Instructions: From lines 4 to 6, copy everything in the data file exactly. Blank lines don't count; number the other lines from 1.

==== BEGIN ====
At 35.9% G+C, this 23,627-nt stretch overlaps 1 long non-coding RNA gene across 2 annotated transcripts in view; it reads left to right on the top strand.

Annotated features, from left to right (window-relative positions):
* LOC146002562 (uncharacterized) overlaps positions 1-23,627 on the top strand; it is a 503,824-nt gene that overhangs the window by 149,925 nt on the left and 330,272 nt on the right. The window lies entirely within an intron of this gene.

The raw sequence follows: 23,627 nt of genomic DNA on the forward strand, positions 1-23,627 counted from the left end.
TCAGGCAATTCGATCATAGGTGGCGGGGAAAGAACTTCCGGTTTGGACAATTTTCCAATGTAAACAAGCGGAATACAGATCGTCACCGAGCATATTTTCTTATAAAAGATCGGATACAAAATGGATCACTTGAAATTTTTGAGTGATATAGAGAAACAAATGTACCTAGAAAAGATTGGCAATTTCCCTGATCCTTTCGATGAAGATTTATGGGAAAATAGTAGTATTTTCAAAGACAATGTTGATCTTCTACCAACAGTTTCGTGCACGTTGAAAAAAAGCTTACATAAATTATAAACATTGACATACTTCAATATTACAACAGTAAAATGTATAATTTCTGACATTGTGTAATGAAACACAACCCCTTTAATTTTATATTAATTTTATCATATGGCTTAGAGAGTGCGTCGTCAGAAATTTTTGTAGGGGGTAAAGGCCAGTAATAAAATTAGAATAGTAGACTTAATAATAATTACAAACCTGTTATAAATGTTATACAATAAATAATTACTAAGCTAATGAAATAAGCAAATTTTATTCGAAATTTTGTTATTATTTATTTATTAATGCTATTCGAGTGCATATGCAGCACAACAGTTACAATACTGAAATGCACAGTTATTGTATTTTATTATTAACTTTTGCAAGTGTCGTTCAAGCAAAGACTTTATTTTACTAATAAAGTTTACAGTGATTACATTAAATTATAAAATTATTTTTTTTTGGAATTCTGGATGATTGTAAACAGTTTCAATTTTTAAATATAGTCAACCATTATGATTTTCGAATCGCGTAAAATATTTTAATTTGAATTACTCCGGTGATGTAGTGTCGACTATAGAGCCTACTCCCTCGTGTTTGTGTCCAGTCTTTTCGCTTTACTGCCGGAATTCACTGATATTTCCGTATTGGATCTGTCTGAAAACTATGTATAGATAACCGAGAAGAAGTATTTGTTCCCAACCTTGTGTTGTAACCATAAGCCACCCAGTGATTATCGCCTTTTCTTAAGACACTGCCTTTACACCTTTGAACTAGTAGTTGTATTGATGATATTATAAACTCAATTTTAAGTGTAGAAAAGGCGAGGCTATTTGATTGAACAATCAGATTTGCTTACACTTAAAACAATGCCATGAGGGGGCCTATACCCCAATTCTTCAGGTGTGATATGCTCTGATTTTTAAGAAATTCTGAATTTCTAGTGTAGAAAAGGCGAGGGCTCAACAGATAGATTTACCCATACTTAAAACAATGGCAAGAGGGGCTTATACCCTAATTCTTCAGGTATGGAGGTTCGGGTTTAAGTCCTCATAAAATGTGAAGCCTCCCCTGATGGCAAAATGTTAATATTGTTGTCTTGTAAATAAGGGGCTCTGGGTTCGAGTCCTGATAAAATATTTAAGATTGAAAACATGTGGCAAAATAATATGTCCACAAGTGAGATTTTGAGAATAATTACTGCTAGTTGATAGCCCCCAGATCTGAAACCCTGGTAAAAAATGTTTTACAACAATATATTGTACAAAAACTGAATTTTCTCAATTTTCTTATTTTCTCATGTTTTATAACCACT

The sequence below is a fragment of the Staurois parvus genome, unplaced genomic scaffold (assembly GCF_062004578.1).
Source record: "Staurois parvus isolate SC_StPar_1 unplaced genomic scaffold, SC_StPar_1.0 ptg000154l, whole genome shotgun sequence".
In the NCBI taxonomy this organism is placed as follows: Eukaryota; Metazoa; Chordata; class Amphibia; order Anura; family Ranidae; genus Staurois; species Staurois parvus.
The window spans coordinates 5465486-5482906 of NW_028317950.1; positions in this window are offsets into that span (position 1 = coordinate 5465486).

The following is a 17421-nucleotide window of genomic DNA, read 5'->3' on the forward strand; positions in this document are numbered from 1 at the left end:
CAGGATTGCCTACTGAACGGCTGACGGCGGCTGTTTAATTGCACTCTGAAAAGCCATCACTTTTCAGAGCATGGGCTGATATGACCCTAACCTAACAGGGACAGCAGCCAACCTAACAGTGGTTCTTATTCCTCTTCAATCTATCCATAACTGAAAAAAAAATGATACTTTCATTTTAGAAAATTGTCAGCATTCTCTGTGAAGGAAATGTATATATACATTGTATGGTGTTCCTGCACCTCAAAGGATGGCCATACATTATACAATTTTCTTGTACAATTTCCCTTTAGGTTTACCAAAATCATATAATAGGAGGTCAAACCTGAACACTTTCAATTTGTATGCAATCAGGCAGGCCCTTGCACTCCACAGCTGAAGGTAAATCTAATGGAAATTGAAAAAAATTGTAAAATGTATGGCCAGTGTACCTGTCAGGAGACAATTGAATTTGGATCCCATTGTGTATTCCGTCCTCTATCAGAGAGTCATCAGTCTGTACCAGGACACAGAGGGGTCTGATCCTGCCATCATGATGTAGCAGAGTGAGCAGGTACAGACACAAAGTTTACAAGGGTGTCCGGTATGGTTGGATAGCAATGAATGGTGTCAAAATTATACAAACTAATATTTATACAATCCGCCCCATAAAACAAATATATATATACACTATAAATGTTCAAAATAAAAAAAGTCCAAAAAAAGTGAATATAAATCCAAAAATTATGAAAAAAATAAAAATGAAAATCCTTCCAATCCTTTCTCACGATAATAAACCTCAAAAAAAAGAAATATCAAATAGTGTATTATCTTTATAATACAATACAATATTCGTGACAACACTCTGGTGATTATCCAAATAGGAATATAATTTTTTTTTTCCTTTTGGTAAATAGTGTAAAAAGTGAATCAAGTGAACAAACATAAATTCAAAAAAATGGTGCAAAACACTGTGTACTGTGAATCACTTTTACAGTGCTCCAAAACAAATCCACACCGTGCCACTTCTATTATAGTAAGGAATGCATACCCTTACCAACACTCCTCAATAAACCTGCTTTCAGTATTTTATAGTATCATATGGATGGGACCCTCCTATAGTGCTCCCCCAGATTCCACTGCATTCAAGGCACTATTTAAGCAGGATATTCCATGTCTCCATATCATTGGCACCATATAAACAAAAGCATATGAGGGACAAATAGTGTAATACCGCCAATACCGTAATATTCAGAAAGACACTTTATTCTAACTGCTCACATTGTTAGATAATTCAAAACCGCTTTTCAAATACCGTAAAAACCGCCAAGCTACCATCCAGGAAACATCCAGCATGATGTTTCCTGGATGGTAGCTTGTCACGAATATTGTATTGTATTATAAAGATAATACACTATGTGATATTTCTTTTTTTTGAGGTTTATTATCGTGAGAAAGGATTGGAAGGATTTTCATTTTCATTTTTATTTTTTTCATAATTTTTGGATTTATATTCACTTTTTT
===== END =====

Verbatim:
The raw sequence follows: 23,627 nt of genomic DNA on the forward strand, positions 1-23,627 counted from the left end.
TCAGGCAATTCGATCATAGGTGGCGGGGAAAGAACTTCCGGTTTGGACAATTTTCCAATGTAAACAAGCGGAATACAGATCGTCACCGAGCATATTTTCTTATAAAAGATCGGATACAAAATGGATCACTTGAAATTTTTGAGTGATATAGAGAAACAAATGTACCTAGAAAAGATTGGCAATTTCCCTGATCCTTTCGATGAAGATTTATGGGAAAATAGTAGTATTTTCAAAGACAATGTTGATCTTCTACCAACAGTTTCGTGCACGTTGAAAAAAAGCTTACATAAATTATAAACATTGACATACTTCAATATTACAACAGTAAAATGTATAATTTCTGACATTGTGTAATGAAACACAACCCCTTTAATTTTATATTAATTTTATCATATGGCTTAGAGAGTGCGTCGTCAGAAATTTTTGTAGGGGGTAAAGGCCAGTAATAAAATTAGAATAGTAGACTTAATAATAATTACAAACCTGTTATAAATGTTATACAATAAATAATTACTAAGCTAATGAAATAAGCAAATTTTATTCGAAATTTTGTTATTATTTATTTATTAATGCTATTCGAGTGCATATGCAGCACAACAGTTACAATACTGAAATGCACAGTTATTGTATTTTATTATTAACTTTTGCAAGTGTCGTTCAAGCAAAGACTTTATTTTACTAATAAAGTTTACAGTGATTACATTAAATTATAAAATTATTTTTTTTTGGAATTCTGGATGATTGTAAACAGTTTCAATTTTTAAATATAGTCAACCATTATGATTTTCGAATCGCGTAAAATATTTTAATTTGAATTACTCCGGTGATGTAGTGTCGACTATAGAGCCTACTCCCTCGTGTTTGTGTCCAGTCTTTTCGCTTTACTGCCGGAATTCACTGATATTTCCGTATTGGATCTGTCTGAAAACTATGTATAGATAACCGAGAAGAAGTATTTGTTCCCAACCTTGTGTTGTAACCATAAGCCACCCAGTGATTATCGCCTTTTCTTAAGACACTGCCTTTACACCTTTGAACTAGTAGTTGTATTGATGATATTATAAACTCAATTTTAAGTGTAGAAAAGGCGAGGCTATTTGATTGAACAATCAGATTTGCTTACACTTAAAACAATGCCATGAGGGGGCCTATACCCCAATTCTTCAGGTGTGATATGCTCTGATTTTTAAGAAATTCTGAATTTCTAGTGTAGAAAAGGCGAGGGCTCAACAGATAGATTTACCCATACTTAAAACAATGGCAAGAGGGGCTTATACCCTAATTCTTCAGGTATGGAGGTTCGGGTTTAAGTCCTCATAAAATGTGAAGCCTCCCCTGATGGCAAAATGTTAATATTGTTGTCTTGTAAATAAGGGGCTCTGGGTTCGAGTCCTGATAAAATATTTAAGATTGAAAACATGTGGCAAAATAATATGTCCACAAGTGAGATTTTGAGAATAATTACTGCTAGTTGATAGCCCCCAGATCTGAAACCCTGGTAAAAAATGTTTTACAACAATATATTGTACAAAAACTGAATTTTCTCAATTTTCTTATTTTCTCATGTTTTATAACCACT

The sequence below is a fragment of the Staurois parvus genome, unplaced genomic scaffold (assembly GCF_062004578.1).